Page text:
Clearly the gate agent for United did not feel empowered to offer a few hundred dollars more for volunteers and meet the needs of both the company and the customer. Maybe the management culture at United Airlines punishes gates agents that do the right thing to avoid situations like we just saw- but I seriously doubt it.

 

  1. Apologize and own it when you make a mistake. This should be self-explanatory, but for some reason the CEO (or soon to be former CEO) of United couldn’t apologize to this poor battered customer, the other passengers, and the world when he needed to the most. Instead his baffling statement placed the blame on the customer that didn’t want to follow the “rules of Carriage”- REALLY? What the hell is that?

I’ve flown thousands of flights over the past 20 years and never once been versed or read any document on the “rules of carriage.”

 

Look, this one is a no brainer. In our business and in our lives we are going to make a lot of mistakes or drop the ball, it’s inevitable. When you do own up to it, don’t blame others. Once you genuinely own your mistake it’s so much easier to move your focus and energy over to actually fixing the problem.

 

In our business we are not paid for perfection, we are paid for results. Most will give you the benefit of the doubt if you simply acknowledge or apologize for the situation and then start working to deal with it.

 

As a side- note while I’m not a frequent flier on United I have flown their airline many times and would do so again as I know there are thousands of men and women that show up everyday to serve their customers in the most professional manner.

 

When there is a situation like this at the front line level it’s important to look at management and culture- and I believe the clueless response of the CEO really speaks to the actual problem at United. I’ve heard it said that “No one cares about Leadership when you’re winning.” True leaders show up at the best in when times are at their worst. I’ll let you be the judge as to the Leadership response in this situation.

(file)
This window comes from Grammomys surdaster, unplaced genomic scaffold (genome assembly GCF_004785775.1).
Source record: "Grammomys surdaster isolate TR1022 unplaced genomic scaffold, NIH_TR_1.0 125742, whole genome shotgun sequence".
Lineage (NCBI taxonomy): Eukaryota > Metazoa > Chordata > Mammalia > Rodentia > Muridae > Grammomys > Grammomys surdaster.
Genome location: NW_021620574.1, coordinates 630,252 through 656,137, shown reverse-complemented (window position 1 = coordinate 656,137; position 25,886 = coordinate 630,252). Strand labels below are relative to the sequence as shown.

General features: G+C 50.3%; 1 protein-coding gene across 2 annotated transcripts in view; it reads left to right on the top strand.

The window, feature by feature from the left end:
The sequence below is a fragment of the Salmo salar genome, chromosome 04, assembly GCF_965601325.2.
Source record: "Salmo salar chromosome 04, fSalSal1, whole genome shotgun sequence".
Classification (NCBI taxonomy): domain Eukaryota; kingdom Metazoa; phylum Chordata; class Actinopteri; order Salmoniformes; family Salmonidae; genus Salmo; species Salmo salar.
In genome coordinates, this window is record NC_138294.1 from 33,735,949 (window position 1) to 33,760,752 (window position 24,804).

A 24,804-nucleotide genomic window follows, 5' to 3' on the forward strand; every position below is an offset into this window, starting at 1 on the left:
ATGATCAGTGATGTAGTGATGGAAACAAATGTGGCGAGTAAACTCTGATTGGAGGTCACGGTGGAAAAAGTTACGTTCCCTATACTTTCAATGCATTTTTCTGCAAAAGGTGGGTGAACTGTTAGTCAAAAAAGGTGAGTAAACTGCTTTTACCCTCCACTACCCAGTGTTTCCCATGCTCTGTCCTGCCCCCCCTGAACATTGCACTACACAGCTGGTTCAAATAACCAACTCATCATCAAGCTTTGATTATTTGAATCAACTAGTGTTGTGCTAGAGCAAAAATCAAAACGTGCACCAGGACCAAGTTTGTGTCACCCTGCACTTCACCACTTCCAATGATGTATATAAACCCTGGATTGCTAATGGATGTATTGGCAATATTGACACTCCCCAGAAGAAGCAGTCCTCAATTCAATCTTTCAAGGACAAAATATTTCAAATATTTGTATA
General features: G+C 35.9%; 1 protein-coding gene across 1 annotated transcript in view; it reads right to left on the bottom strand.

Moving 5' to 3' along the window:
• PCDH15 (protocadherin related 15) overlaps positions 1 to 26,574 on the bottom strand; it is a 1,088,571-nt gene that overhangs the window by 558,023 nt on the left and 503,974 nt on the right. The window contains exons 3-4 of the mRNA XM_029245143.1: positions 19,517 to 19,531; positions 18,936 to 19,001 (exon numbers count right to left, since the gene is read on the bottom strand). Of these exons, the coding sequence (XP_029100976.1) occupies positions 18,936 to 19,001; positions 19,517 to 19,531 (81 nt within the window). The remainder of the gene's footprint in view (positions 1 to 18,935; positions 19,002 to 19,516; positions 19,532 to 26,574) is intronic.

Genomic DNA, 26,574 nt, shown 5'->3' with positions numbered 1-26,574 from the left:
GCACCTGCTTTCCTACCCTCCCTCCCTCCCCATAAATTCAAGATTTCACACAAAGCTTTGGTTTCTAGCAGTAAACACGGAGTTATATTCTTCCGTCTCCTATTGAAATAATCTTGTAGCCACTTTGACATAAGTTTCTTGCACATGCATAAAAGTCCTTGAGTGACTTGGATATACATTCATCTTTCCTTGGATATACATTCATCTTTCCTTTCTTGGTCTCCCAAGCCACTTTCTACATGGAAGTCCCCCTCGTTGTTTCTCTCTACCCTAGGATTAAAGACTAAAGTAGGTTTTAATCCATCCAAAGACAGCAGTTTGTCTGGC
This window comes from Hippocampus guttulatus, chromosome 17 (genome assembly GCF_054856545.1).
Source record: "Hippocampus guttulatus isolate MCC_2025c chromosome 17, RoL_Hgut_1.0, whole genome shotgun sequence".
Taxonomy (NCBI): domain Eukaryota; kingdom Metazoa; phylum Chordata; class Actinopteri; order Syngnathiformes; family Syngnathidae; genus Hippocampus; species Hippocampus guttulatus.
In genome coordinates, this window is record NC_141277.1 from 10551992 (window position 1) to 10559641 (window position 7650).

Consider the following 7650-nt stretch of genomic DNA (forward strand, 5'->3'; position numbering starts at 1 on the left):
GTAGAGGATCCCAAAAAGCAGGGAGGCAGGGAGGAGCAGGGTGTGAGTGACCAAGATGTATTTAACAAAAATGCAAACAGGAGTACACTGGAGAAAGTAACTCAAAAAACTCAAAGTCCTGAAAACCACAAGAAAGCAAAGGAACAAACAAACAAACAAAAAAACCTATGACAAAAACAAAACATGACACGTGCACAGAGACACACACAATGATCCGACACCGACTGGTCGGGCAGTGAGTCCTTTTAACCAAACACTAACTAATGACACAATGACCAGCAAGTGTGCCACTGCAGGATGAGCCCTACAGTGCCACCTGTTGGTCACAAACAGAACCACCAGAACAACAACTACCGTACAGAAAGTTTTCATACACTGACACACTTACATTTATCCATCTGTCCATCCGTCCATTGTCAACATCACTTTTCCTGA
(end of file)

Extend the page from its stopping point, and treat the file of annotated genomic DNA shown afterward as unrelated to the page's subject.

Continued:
Thoughts for the week:

 

 

Your most unhappy customers are your greatest source of learning. ~ Bill Gates

 

Customers don’t expect you to be perfect. They do expect you to fix things when they go wrong. ~ Donald Porter

 

Being on par in terms of price and quality only gets you into the game. Service wins the game. ~ Tony Allesandra

 

You’ll never have a product or price advantage again. They can be easily duplicated, but a strong customer service culture can’t be copied. ~ Jerry Fritz

 

If you’re not serving the customer, your job is to be serving someone who is. ~ Jan Carlzon

 

Customer service is just a day in, day out ongoing, never ending, unremitting, persevering, compassionate, type of activity. ~ Leon Gorman

 

Looking forward to our next connection!

One Comment On “Customer Service Rules Broken by United Airlines”

  1. I completely agree with the thoughts posted above, and nobody deserves to be touched physically to incur harm. Not only does the airline, but also the security company need to “shore up” their process and procedures. The focus is completely on both parties that screwed up–with the media playing into it (as always) with one side knowing there are always two sides to each story.

    I have to ask–at what point is the customer to take responsibility with his actions? Is the customer always right? Did he defy authority, and was correct/allowed in his defiance? What does that mean in the overall picture of conflict, rules, legality?
    Thoughts?